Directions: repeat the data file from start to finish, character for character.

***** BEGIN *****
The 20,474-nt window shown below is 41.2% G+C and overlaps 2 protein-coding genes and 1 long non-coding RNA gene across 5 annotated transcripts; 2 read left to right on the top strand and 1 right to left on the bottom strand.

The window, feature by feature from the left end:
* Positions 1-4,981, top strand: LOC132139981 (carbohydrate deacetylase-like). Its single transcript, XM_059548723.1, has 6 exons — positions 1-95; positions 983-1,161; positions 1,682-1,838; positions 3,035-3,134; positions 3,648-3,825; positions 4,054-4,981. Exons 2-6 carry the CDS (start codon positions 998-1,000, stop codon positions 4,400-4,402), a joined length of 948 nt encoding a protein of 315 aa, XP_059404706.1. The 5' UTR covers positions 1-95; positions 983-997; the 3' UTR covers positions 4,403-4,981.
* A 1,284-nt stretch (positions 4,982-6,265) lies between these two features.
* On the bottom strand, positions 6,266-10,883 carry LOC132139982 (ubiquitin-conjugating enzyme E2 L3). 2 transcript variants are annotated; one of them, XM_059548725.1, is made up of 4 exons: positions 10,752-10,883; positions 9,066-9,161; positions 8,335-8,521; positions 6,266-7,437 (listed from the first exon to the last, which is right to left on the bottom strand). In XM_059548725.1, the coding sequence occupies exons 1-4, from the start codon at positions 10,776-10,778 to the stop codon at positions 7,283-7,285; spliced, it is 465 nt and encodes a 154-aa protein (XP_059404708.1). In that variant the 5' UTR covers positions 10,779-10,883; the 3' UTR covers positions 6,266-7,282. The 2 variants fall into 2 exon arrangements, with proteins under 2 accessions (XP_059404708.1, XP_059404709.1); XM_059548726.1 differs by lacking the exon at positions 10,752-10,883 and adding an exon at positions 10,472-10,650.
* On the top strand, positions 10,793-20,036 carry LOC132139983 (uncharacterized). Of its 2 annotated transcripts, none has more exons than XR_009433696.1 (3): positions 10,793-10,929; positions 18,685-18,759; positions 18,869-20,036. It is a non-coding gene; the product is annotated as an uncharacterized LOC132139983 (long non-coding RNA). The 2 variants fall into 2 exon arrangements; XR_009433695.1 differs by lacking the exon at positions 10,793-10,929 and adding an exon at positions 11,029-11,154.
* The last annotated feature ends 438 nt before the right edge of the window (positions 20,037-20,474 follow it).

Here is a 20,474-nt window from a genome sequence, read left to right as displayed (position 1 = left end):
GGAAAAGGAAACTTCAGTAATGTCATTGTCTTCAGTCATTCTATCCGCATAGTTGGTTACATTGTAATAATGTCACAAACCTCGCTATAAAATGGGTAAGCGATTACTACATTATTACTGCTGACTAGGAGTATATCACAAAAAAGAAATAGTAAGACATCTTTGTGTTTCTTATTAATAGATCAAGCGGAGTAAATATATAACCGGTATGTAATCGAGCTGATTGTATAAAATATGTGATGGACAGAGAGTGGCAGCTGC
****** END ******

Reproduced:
The 20,474-nt window shown below is 41.2% G+C and overlaps 2 protein-coding genes and 1 long non-coding RNA gene across 5 annotated transcripts; 2 read left to right on the top strand and 1 right to left on the bottom strand.

The window, feature by feature from the left end:
* Positions 1-4,981, top strand: LOC132139981 (carbohydrate deacetylase-like). Its single transcript, XM_059548723.1, has 6 exons — positions 1-95; positions 983-1,161; positions 1,682-1,838; positions 3,035-3,134; positions 3,648-3,825; positions 4,054-4,981. Exons 2-6 carry the CDS (start codon positions 998-1,000, stop codon positions 4,400-4,402), a joined length of 948 nt encoding a protein of 315 aa, XP_059404706.1. The 5' UTR covers positions 1-95; positions 983-997; the 3' UTR covers positions 4,403-4,981.
* A 1,284-nt stretch (positions 4,982-6,265) lies between these two features.
* On the bottom strand, positions 6,266-10,883 carry LOC132139982 (ubiquitin-conjugating enzyme E2 L3). 2 transcript variants are annotated; one of them, XM_059548725.1, is made up of 4 exons: positions 10,752-10,883; positions 9,066-9,161; positions 8,335-8,521; positions 6,266-7,437 (listed from the first exon to the last, which is right to left on the bottom strand). In XM_059548725.1, the coding sequence occupies exons 1-4, from the start codon at positions 10,776-10,778 to the stop codon at positions 7,283-7,285; spliced, it is 465 nt and encodes a 154-aa protein (XP_059404708.1). In that variant the 5' UTR covers positions 10,779-10,883; the 3' UTR covers positions 6,266-7,282. The 2 variants fall into 2 exon arrangements, with proteins under 2 accessions (XP_059404708.1, XP_059404709.1); XM_059548726.1 differs by lacking the exon at positions 10,752-10,883 and adding an exon at positions 10,472-10,650.
* On the top strand, positions 10,793-20,036 carry LOC132139983 (uncharacterized). Of its 2 annotated transcripts, none has more exons than XR_009433696.1 (3): positions 10,793-10,929; positions 18,685-18,759; positions 18,869-20,036. It is a non-coding gene; the product is annotated as an uncharacterized LOC132139983 (long non-coding RNA). The 2 variants fall into 2 exon arrangements; XR_009433695.1 differs by lacking the exon at positions 10,793-10,929 and adding an exon at positions 11,029-11,154.
* The last annotated feature ends 438 nt before the right edge of the window (positions 20,037-20,474 follow it).

Here is a 20,474-nt window from a genome sequence, read left to right as displayed (position 1 = left end):
GGAAAAGGAAACTTCAGTAATGTCATTGTCTTCAGTCATTCTATCCGCATAGTTGGTTACATTGTAATAATGTCACAAACCTCGCTATAAAATGGGTAAGCGATTACTACATTATTACTGCTGACTAGGAGTATATCACAAAAAAGAAATAGTAAGACATCTTTGTGTTTCTTATTAATAGATCAAGCGGAGTAAATATATAACCGGTATGTAATCGAGCTGATTGTATAAAATATGTGATGGACAGAGAGTGGCAGCTGC